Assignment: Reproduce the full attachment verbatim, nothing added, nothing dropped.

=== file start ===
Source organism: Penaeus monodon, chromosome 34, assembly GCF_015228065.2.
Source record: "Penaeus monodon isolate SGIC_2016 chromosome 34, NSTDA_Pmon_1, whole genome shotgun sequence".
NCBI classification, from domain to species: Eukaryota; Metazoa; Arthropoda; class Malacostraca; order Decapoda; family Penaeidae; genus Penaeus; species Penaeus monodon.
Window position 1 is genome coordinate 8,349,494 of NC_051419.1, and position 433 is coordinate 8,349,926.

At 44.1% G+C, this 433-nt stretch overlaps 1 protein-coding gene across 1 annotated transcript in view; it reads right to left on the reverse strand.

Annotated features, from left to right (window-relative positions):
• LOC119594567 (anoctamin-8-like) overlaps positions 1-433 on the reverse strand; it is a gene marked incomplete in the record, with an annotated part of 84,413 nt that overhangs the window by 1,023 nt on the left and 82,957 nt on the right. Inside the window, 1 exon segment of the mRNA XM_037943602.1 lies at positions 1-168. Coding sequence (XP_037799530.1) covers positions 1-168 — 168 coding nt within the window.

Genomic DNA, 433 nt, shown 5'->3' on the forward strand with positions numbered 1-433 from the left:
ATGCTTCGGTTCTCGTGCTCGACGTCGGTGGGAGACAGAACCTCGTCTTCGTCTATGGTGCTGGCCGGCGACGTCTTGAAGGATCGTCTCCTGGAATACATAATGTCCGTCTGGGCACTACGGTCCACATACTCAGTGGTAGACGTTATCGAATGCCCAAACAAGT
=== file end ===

Source organism: Penaeus monodon, chromosome 34, assembly GCF_015228065.2.
Source record: "Penaeus monodon isolate SGIC_2016 chromosome 34, NSTDA_Pmon_1, whole genome shotgun sequence".
NCBI classification, from domain to species: Eukaryota; Metazoa; Arthropoda; class Malacostraca; order Decapoda; family Penaeidae; genus Penaeus; species Penaeus monodon.
Window position 1 is genome coordinate 8,349,494 of NC_051419.1, and position 433 is coordinate 8,349,926.

At 44.1% G+C, this 433-nt stretch overlaps 1 protein-coding gene across 1 annotated transcript in view; it reads right to left on the reverse strand.

Annotated features, from left to right (window-relative positions):
• LOC119594567 (anoctamin-8-like) overlaps positions 1-433 on the reverse strand; it is a gene marked incomplete in the record, with an annotated part of 84,413 nt that overhangs the window by 1,023 nt on the left and 82,957 nt on the right. Inside the window, 1 exon segment of the mRNA XM_037943602.1 lies at positions 1-168. Coding sequence (XP_037799530.1) covers positions 1-168 — 168 coding nt within the window.

Genomic DNA, 433 nt, shown 5'->3' on the forward strand with positions numbered 1-433 from the left:
ATGCTTCGGTTCTCGTGCTCGACGTCGGTGGGAGACAGAACCTCGTCTTCGTCTATGGTGCTGGCCGGCGACGTCTTGAAGGATCGTCTCCTGGAATACATAATGTCCGTCTGGGCACTACGGTCCACATACTCAGTGGTAGACGTTATCGAATGCCCAAACAAGT